Rockland County has announced a state of emergency today having to do with the ongoing measles epidemic Tuesday afternoon.
Beginning at midnight, anybody who’s under 18 and not vaccinated from the measles will be banned from public areas. This ban will continue until the announcement expires in 30 days or till individuals are vaccinated.
It’s uncertain how the principle will be enforced. There are now 151 verified reported cases of measles from the county, according to health officials. Measles is an extremely infectious disease.
High-risk groups include pregnant women, kids under 6 weeks old, that the immunocompromised or immunosuppressed, people who have yet to be vaccinated from the measles, and people who have been born before 1957 and therefore are immunosuppressed.
Measles is transmitted by airborne particles, droplets, and direct contact with the respiratory secretions of an infected individual. Health officials say the best way to protect your self and the community would be to stay up-to-date with measles vaccinations, which high neighbourhood vaccination rates help shield individuals who aren’t able to get vaccinated because they’re too young or have particular health conditions.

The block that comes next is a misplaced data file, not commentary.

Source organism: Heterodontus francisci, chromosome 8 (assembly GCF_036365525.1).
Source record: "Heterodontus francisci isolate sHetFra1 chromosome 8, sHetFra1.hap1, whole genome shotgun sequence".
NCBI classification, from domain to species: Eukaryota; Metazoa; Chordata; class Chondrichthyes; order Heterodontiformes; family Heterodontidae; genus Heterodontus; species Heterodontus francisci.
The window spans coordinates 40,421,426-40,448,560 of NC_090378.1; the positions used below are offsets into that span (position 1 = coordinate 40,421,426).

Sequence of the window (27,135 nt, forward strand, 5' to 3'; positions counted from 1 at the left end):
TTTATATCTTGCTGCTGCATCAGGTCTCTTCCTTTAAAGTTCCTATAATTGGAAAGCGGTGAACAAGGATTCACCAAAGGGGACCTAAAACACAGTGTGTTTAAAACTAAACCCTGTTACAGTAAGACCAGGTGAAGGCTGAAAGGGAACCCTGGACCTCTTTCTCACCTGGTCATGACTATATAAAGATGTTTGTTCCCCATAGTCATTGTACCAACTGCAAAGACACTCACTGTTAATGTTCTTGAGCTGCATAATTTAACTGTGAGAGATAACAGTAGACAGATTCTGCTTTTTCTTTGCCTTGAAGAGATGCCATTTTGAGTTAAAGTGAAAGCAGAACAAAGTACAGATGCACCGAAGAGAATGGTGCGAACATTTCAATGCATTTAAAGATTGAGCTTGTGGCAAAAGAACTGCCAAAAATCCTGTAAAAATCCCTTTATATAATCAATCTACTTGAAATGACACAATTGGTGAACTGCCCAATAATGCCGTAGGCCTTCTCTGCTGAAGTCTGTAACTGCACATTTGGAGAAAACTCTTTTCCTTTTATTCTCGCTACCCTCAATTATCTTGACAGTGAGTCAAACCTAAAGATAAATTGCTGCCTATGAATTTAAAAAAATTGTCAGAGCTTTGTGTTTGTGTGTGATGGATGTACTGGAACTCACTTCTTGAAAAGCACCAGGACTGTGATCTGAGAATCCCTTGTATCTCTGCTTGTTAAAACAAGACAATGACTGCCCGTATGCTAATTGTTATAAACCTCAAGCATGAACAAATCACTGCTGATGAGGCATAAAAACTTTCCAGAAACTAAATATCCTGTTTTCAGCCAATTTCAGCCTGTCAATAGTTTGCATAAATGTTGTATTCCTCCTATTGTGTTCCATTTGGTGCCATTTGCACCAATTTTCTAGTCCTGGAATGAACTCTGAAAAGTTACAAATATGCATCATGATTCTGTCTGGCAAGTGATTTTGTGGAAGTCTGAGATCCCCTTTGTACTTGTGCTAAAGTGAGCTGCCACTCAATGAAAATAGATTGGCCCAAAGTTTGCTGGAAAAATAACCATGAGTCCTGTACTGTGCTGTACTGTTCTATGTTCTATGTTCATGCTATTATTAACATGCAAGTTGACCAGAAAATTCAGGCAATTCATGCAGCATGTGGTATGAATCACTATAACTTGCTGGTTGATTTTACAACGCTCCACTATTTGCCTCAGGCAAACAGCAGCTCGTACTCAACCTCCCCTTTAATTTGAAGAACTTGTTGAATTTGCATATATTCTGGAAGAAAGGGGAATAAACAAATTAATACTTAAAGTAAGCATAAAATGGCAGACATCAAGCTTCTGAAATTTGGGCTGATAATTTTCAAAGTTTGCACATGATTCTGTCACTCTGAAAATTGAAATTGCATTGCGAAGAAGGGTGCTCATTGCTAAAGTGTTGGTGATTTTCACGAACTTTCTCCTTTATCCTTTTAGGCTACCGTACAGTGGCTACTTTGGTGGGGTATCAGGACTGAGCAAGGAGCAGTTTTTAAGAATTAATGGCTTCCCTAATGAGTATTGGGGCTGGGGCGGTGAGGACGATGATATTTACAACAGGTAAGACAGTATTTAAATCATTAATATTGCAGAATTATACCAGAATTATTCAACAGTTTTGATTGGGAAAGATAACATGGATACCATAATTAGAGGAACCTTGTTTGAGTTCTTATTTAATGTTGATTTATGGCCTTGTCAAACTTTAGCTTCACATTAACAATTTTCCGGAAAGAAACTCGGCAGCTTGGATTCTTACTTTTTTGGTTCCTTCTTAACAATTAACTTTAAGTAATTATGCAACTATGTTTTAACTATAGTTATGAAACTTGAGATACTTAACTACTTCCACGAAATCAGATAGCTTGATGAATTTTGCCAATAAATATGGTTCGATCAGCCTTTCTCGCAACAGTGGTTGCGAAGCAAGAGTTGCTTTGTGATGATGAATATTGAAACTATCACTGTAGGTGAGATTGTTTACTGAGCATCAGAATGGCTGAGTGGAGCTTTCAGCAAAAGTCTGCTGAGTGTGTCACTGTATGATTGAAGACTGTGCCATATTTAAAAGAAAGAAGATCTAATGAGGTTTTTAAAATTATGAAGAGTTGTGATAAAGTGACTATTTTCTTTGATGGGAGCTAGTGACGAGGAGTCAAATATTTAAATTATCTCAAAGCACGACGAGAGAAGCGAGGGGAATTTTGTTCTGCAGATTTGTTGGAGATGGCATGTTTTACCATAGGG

According to the county, the measles epidemic in Rockland isn’t restricted to a single community, but it’s impacting residents of Spring Valley, New Square, and Monsey. Rockland County was grappling with a measles epidemic in recent months previously asking students that are unvaccinated not to attend college.
Free MMR vaccines are available by phoning:–
The Rockland County Department of Health in 845-364-2497 or even 845-364-2520 to schedule an appointment to find a complimentary MMR vaccine in the Pomona health complicated.
The Rockland County Department of Health Spring Valley Family planning clinics can also be supplying MMR vaccines, by appointment to Family Planning patients.
Family Planning Clinic patients may telephone 845-364-2531 to schedule a consultation.
Additionally, MMR vaccines are available in local healthcare providers or by phoning a local federally qualified health center.